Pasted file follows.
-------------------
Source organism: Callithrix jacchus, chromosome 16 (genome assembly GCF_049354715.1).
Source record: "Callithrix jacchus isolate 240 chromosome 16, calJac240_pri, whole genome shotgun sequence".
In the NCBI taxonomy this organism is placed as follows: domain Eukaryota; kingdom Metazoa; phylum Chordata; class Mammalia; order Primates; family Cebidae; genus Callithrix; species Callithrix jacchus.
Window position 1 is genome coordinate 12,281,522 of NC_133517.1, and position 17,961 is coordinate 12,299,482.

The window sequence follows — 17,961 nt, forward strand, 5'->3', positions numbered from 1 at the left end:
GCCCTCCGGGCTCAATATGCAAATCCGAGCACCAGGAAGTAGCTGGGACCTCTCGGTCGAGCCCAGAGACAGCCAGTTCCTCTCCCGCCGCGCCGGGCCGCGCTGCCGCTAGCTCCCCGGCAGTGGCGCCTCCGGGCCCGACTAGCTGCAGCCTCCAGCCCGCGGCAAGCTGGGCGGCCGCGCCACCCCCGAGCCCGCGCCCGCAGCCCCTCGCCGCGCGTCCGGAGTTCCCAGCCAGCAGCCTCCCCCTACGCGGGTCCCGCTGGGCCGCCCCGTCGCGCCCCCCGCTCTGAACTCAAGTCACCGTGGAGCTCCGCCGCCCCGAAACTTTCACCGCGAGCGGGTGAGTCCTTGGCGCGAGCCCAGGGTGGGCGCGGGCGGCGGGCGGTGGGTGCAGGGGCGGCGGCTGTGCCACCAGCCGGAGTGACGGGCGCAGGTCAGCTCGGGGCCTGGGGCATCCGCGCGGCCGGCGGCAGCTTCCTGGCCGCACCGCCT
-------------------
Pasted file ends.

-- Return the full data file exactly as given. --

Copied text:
Source organism: Callithrix jacchus, chromosome 16 (genome assembly GCF_049354715.1).
Source record: "Callithrix jacchus isolate 240 chromosome 16, calJac240_pri, whole genome shotgun sequence".
In the NCBI taxonomy this organism is placed as follows: domain Eukaryota; kingdom Metazoa; phylum Chordata; class Mammalia; order Primates; family Cebidae; genus Callithrix; species Callithrix jacchus.
Window position 1 is genome coordinate 12,281,522 of NC_133517.1, and position 17,961 is coordinate 12,299,482.

The window sequence follows — 17,961 nt, forward strand, 5'->3', positions numbered from 1 at the left end:
GCCCTCCGGGCTCAATATGCAAATCCGAGCACCAGGAAGTAGCTGGGACCTCTCGGTCGAGCCCAGAGACAGCCAGTTCCTCTCCCGCCGCGCCGGGCCGCGCTGCCGCTAGCTCCCCGGCAGTGGCGCCTCCGGGCCCGACTAGCTGCAGCCTCCAGCCCGCGGCAAGCTGGGCGGCCGCGCCACCCCCGAGCCCGCGCCCGCAGCCCCTCGCCGCGCGTCCGGAGTTCCCAGCCAGCAGCCTCCCCCTACGCGGGTCCCGCTGGGCCGCCCCGTCGCGCCCCCCGCTCTGAACTCAAGTCACCGTGGAGCTCCGCCGCCCCGAAACTTTCACCGCGAGCGGGTGAGTCCTTGGCGCGAGCCCAGGGTGGGCGCGGGCGGCGGGCGGTGGGTGCAGGGGCGGCGGCTGTGCCACCAGCCGGAGTGACGGGCGCAGGTCAGCTCGGGGCCTGGGGCATCCGCGCGGCCGGCGGCAGCTTCCTGGCCGCACCGCCT